New Jersey Fossils Shed Light on Theropod Dinosaurs of Eastern United States

Friday, August 31, 2018

North American dinosaurs. Image credit: Davide Bonadonna.

On the east coast of North America, dinosaur fossils are rare finds. Owing to several factors, such as the mass-urbanization of the eastern seaboard, fossils from these incredible creatures are few and far between. Even the most complete skeletons are incomplete, making nearly any stray chunk of bone from the area of scientific interest.

Discovered in the early 80s, the Ellisdale fossil site of New Jersey has become well-known for preserving an unusually complete record of terrestrial animals from the eastern coast of North America from 75 million years ago, when the continent was divided as two landmasses by a large interior sea. Yet, the dinosaur fossils of the site have never been formally described.

Since 2014, researcher Chase Brownstein of the Stamford Museum and Nature Center has been tracking down elusive eastern North American dinosaurs.

Recently, Brownstein has been working on describing the ample assemblage of bones from one group of dinosaurs, the theropods, from Ellisdale.

This group of dinosaurs, which includes giant carnivores like Tyrannosaurus, smaller predators like Velociraptor, herbivorous species like the long-necked, massive claw-bearing Therizinosaurus, is the lineage to which birds belong.

Ellisdale fossils: (A) foot bone of a tyrannosaur; (B) giant dromaeosaurid (raptor dinosaur) teeth; (C), tyrannosaur teeth; (D) limb bone of a theropod dinosaur; (E) partial tooth of a small dromaeosaurid (raptor dinosaur); (F) foot bone of an ornithomimosaur (ostrich dinosaur). Image credit: Chase D. Brownstein.

At Ellisdale, the diversity of this dinosaur group is evinced by the fossils. After viewing the theropod bones and teeth from Ellisdale stored at the New Jersey State Museum, Brownstein concluded that perhaps four different species are represented at the site, one of the most diverse faunas of these dinosaurs known from east of the Mississippi River.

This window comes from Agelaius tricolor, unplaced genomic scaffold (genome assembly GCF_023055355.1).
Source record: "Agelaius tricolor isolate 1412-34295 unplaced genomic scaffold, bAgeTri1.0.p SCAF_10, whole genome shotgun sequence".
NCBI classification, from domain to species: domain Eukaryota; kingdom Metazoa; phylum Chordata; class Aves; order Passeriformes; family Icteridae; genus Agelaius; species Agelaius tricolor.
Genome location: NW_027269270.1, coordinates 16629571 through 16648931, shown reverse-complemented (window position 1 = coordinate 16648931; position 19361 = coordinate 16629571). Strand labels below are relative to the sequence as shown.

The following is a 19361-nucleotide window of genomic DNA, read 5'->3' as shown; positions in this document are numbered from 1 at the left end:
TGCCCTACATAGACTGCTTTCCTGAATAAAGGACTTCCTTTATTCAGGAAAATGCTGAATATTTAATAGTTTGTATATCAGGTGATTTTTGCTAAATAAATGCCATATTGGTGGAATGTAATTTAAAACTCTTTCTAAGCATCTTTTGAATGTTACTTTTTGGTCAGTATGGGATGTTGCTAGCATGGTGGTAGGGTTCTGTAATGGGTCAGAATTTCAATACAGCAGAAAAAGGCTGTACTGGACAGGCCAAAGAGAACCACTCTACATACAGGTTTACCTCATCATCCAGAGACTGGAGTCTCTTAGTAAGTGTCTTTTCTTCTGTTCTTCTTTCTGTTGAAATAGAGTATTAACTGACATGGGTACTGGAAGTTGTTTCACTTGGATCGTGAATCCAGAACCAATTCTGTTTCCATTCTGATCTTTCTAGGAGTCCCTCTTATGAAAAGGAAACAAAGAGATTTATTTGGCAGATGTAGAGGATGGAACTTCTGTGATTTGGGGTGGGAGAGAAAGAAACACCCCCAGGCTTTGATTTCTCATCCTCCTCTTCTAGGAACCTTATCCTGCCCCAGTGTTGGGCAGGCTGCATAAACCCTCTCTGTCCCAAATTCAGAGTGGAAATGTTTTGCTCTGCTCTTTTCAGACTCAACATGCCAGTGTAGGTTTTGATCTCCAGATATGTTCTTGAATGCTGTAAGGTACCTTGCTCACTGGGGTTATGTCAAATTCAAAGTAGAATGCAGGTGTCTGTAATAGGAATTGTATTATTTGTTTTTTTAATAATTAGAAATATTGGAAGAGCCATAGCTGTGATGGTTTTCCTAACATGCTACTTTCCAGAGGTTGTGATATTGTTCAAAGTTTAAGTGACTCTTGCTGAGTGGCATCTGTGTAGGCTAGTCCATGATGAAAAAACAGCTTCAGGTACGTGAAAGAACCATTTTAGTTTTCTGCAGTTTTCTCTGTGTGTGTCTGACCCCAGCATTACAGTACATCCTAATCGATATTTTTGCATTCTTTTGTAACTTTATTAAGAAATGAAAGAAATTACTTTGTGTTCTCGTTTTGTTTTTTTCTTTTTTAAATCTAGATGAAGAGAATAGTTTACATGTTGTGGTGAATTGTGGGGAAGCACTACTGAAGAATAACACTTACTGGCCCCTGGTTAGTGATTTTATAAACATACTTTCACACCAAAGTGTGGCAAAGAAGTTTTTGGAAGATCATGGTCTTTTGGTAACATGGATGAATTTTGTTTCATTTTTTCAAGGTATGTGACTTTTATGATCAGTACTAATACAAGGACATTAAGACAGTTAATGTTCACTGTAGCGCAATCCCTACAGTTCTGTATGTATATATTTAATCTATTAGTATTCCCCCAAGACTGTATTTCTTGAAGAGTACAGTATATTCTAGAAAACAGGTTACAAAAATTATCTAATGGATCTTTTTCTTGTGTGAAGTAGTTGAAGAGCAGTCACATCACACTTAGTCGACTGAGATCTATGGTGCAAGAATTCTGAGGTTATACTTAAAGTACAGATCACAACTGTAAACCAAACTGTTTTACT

Tyrannosaurs distantly related to T. rex are known from teeth and a single foot bone. The teeth recovered may indicate the presence of two types of these large carnivores in the ecosystem.

Another type of dinosaur that resembled an ostrich known as an ornithomimosaur is represented by a single foot bone.

One particularly interesting finding is that several teeth previously recognized as those of tyrannosaurs are in fact those of giant dromaeosaurid, or ‘raptor,’ dinosaurs potentially more than 13 feet (4 m) long.

Some of these teeth, although incomplete, are as large or larger than teeth from other giant raptor dinosaurs already known from western North America.

Finally, some teeth from smaller raptor dinosaurs are also known from Ellisdale. As small dinosaurs are very poorly known from eastern North America, these fossils are an important addition to the record of smaller dinosaur bones.

“These bones and teeth may not be more than a few isolated, fragmentary pieces,” said Brownstein, “but they can greatly help us in better grasping aspects of dinosaur biology like their global diversity, distribution, and evolution.”

“For one, the Ellisdale assemblage of theropod dinosaurs is the only one known from the northeast that overlaps in age with sites from both the southeastern U.S. and western North America, allowing us to better compare dinosaur faunas from across the entire continent.”

“Sites like Ellisdale, although they do not produce anything along the lines of the complete skeletons known from Asia and western North America, should not be overlooked. They are a great asset to the study of paleontology because of their ability to produce fossils at all in fossil-poor regions, allowing for glimpses at the places whose deep past has been so greatly obscured.”

The research was published in the Journal of Paleontology.


Chase D. Brownstein. The distinctive theropod assemblage of the Ellisdale site of New Jersey and its implications for North American dinosaur ecology and evolution during the Cretaceous. Journal of Paleontology, published online August 20, 2018; doi: 10.1017/jpa.2018.42